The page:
Ai Editorial: IT failure or power outage - how can airlines minimize the adverse impact?

First Published on 29th May, 2017

Ai Editorial: The latest incident featuring British Airways in which the carrier’s flights faced massive disruption indicates that this industry needs to learn how to ensure their core systems and applications shouldn’t ditch them whatever may happen, writes Ai’s Ritesh Gupta  


IT failure, computer glitch, power outage…these are becoming dreadful words for airlines.

Flights getting cancelled for days put a huge question mark over contingency plans and the current state of business continuity planning at airlines. The extent to which British Airways has struggled, with its impact running into the third day now, exemplifies the issue this industry is facing at large. Delta, Southwest Airlines, United…all have been news in the last 12 months or so, featuring in cases where either passengers have been stranded or faced delays owing to such problems.

In case of British Airways, the CEO of the airline, Alex Cruz, told Sky News the IT outage was owing to “a power surge that affected messaging across their systems”. He has also been quoted as saying there wasn’t any indication of a cyber attack as per the initial inspection.

Unlike the recent fiasco at United where a passenger was violently dragged out of the aircraft in the U .S., British Airways has at least attempted to handle the situation better with Cruz featuring in two videos in the first 74 hours. Not that there wasn’t any backlash on social media, still owning up what happened and what to expect at Gatwick and Heathrow airports was a sincere attempt to offer a realistic update. Of course, with their core offering getting disrupted in such a gigantic manner, British Airways would be required to offer an explanation, not to speak of the brand taking a beating and substantial monetary loss owing to this incident.

Digging core issues

In case of British Airways, it needs to be evaluated how a power failure can result in a disaster of such magnitude. Why was it so challenging to recover?

It needs to be ascertained what typically can be issues that have impacted the likes of Delta and British Airways.

At a basic level, evaluate computer programs, the servers backing the running of applications and also what sort of infrastructure is backing these servers.

It is clear that the industry is falling short on one count – in order to avoid computer failures airlines must ensure there is availability of reliable electricity sources to start off. “Airlines need to look at what can result in data centre power outage and what’s in place to overcome such issues. What sort of infrastructure is required to ensure a failure doesn’t convert into a massive disaster? Is cost cutting a fair enough reason to avoid a failover site? In case, requisite power to the servers and applications isn’t reaching out, then what’s the backup plan for running operations? Airlines need to count on a different group of servers and applications, and the location of the same needs to be chosen upon in a diligent manner,” explained a source.

What can be done to simulate failures, especially ones that are already causing huge disruption, and how to ensure this doesn’t happen again. It is not that airlines haven’t done anything to gear up for such unforeseen events, but sometimes back-up plans fail to reach where they are needed. In case of a big airline, it was reported that data centre operations weren’t aptly configured for available back-up power, and as result, there was an IT system failure. “An unforeseen incident could be owing to a strategic alliance, where applications are not necessarily designed for failover, or could have been updated. So a disaster recovery plan needs to be worked out accordingly,” added the source. Even for the disaster recovery site, experts recommend that there needs to be same equipment from the same vendor, and ensure same policies can be simultaneously installed on security devices on both sites.  “It is time airlines sharpen their probability of failure for any set up. Be it for past record or failure data of similar equipment, including the right benchmark for performance of the whole infrastructure, needs to be in place.”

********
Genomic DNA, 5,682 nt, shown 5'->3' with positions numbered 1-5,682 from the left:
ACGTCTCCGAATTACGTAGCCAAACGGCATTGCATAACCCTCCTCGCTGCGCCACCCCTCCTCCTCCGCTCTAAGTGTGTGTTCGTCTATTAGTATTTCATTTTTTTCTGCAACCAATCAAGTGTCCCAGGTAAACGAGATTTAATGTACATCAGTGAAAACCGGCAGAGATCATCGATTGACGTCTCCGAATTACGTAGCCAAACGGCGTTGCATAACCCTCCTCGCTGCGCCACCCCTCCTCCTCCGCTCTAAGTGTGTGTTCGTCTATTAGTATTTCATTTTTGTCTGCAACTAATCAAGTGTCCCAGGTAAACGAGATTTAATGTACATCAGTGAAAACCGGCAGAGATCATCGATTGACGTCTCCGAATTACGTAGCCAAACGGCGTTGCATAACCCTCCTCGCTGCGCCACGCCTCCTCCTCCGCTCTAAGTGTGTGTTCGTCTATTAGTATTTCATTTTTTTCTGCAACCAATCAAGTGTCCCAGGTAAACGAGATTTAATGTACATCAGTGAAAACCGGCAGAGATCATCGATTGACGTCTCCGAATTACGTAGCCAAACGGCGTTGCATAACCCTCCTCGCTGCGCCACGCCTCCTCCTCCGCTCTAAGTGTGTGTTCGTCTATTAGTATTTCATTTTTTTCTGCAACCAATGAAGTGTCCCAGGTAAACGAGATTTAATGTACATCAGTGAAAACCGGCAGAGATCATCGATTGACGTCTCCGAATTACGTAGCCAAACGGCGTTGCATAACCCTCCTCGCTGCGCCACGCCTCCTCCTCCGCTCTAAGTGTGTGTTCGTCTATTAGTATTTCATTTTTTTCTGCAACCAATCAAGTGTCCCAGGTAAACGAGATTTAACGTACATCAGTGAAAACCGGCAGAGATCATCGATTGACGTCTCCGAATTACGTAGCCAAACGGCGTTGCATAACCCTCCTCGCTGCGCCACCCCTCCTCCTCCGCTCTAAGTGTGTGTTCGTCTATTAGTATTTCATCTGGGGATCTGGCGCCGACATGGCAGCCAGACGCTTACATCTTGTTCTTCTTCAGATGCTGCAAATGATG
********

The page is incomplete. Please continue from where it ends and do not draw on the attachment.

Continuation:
Another question that has been doing rounds for years now is the efficacy of legacy code or mainframes? Is it true that disaster recovery procedures are difficult to be applied on legacy platforms? Not really, even to the extent that there isn't any major issue when it comes to “finding COBOL programmers” if needed.

“Understand the role of flight operation systems and mainframe systems. Where are you running these flight-related systems, assess their network connectivity, and no point in comparing them with mainframes,”  said an executive.

The way forward is to get a balance between mainframe and decentralised technology.

(We highlighted in a report last year that in case of Southwest and Delta, at no time was any mainframe system down at Southwest or Delta, and at no time was any mainframe system suffering from performance problems).

On another note, a report by about British Airways, indicated that even when the “power came back on, the systems were unusable because the data was unsynchronised”. What this means is that there could have been “conflicting records of passengers, aircraft and baggage movements”, a tough situation to deal with.

Clearly airlines need to dig a lot and curtail such mishaps. Otherwise, this industry would continue to suffer, especially when the frequency of such incidents is keeping up of late. 


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